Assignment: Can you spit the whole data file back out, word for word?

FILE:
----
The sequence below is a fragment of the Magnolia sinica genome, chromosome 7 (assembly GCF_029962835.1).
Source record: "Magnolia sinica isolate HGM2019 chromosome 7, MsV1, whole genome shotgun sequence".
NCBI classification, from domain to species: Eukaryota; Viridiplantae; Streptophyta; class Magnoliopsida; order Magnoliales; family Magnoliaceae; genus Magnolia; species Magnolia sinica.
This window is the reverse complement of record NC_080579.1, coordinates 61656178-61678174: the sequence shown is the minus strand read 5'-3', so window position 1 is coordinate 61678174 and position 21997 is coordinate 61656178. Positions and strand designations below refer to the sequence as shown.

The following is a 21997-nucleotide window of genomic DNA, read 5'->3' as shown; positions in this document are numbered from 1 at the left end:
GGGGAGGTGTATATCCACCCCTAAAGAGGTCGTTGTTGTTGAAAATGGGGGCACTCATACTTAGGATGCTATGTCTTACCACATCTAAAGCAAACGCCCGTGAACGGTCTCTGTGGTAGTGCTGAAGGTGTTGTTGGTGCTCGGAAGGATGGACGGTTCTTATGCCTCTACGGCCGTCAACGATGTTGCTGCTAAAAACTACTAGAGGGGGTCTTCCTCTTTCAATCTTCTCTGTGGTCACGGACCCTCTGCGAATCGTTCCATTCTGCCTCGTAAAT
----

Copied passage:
The sequence below is a fragment of the Magnolia sinica genome, chromosome 7 (assembly GCF_029962835.1).
Source record: "Magnolia sinica isolate HGM2019 chromosome 7, MsV1, whole genome shotgun sequence".
NCBI classification, from domain to species: Eukaryota; Viridiplantae; Streptophyta; class Magnoliopsida; order Magnoliales; family Magnoliaceae; genus Magnolia; species Magnolia sinica.
This window is the reverse complement of record NC_080579.1, coordinates 61656178-61678174: the sequence shown is the minus strand read 5'-3', so window position 1 is coordinate 61678174 and position 21997 is coordinate 61656178. Positions and strand designations below refer to the sequence as shown.

The following is a 21997-nucleotide window of genomic DNA, read 5'->3' as shown; positions in this document are numbered from 1 at the left end:
GGGGAGGTGTATATCCACCCCTAAAGAGGTCGTTGTTGTTGAAAATGGGGGCACTCATACTTAGGATGCTATGTCTTACCACATCTAAAGCAAACGCCCGTGAACGGTCTCTGTGGTAGTGCTGAAGGTGTTGTTGGTGCTCGGAAGGATGGACGGTTCTTATGCCTCTACGGCCGTCAACGATGTTGCTGCTAAAAACTACTAGAGGGGGTCTTCCTCTTTCAATCTTCTCTGTGGTCACGGACCCTCTGCGAATCGTTCCATTCTGCCTCGTAAAT